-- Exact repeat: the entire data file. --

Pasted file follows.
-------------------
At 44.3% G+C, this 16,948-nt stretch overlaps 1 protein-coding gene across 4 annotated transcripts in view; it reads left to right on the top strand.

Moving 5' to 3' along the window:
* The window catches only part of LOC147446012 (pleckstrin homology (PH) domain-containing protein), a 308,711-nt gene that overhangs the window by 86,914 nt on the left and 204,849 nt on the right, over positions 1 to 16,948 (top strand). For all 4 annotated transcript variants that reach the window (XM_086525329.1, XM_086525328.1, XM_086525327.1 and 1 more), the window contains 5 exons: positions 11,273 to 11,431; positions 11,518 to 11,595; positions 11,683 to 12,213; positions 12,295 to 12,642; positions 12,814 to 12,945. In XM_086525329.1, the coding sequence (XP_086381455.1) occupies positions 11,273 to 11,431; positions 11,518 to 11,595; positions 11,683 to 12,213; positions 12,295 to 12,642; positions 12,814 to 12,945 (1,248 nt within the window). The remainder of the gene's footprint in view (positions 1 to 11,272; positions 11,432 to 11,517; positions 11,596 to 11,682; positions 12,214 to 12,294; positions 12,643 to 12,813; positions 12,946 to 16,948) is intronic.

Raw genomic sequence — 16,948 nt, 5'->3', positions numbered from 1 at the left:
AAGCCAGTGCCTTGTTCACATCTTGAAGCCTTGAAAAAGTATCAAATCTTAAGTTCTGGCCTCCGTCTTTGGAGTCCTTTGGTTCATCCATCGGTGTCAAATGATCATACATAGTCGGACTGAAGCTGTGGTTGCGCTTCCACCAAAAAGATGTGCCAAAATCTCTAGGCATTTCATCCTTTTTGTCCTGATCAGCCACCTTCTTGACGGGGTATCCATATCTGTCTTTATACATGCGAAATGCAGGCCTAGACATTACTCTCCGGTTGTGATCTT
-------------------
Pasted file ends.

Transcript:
At 44.3% G+C, this 16,948-nt stretch overlaps 1 protein-coding gene across 4 annotated transcripts in view; it reads left to right on the top strand.

Moving 5' to 3' along the window:
* The window catches only part of LOC147446012 (pleckstrin homology (PH) domain-containing protein), a 308,711-nt gene that overhangs the window by 86,914 nt on the left and 204,849 nt on the right, over positions 1 to 16,948 (top strand). For all 4 annotated transcript variants that reach the window (XM_086525329.1, XM_086525328.1, XM_086525327.1 and 1 more), the window contains 5 exons: positions 11,273 to 11,431; positions 11,518 to 11,595; positions 11,683 to 12,213; positions 12,295 to 12,642; positions 12,814 to 12,945. In XM_086525329.1, the coding sequence (XP_086381455.1) occupies positions 11,273 to 11,431; positions 11,518 to 11,595; positions 11,683 to 12,213; positions 12,295 to 12,642; positions 12,814 to 12,945 (1,248 nt within the window). The remainder of the gene's footprint in view (positions 1 to 11,272; positions 11,432 to 11,517; positions 11,596 to 11,682; positions 12,214 to 12,294; positions 12,643 to 12,813; positions 12,946 to 16,948) is intronic.

Raw genomic sequence — 16,948 nt, 5'->3', positions numbered from 1 at the left:
AAGCCAGTGCCTTGTTCACATCTTGAAGCCTTGAAAAAGTATCAAATCTTAAGTTCTGGCCTCCGTCTTTGGAGTCCTTTGGTTCATCCATCGGTGTCAAATGATCATACATAGTCGGACTGAAGCTGTGGTTGCGCTTCCACCAAAAAGATGTGCCAAAATCTCTAGGCATTTCATCCTTTTTGTCCTGATCAGCCACCTTCTTGACGGGGTATCCATATCTGTCTTTATACATGCGAAATGCAGGCCTAGACATTACTCTCCGGTTGTGATCTT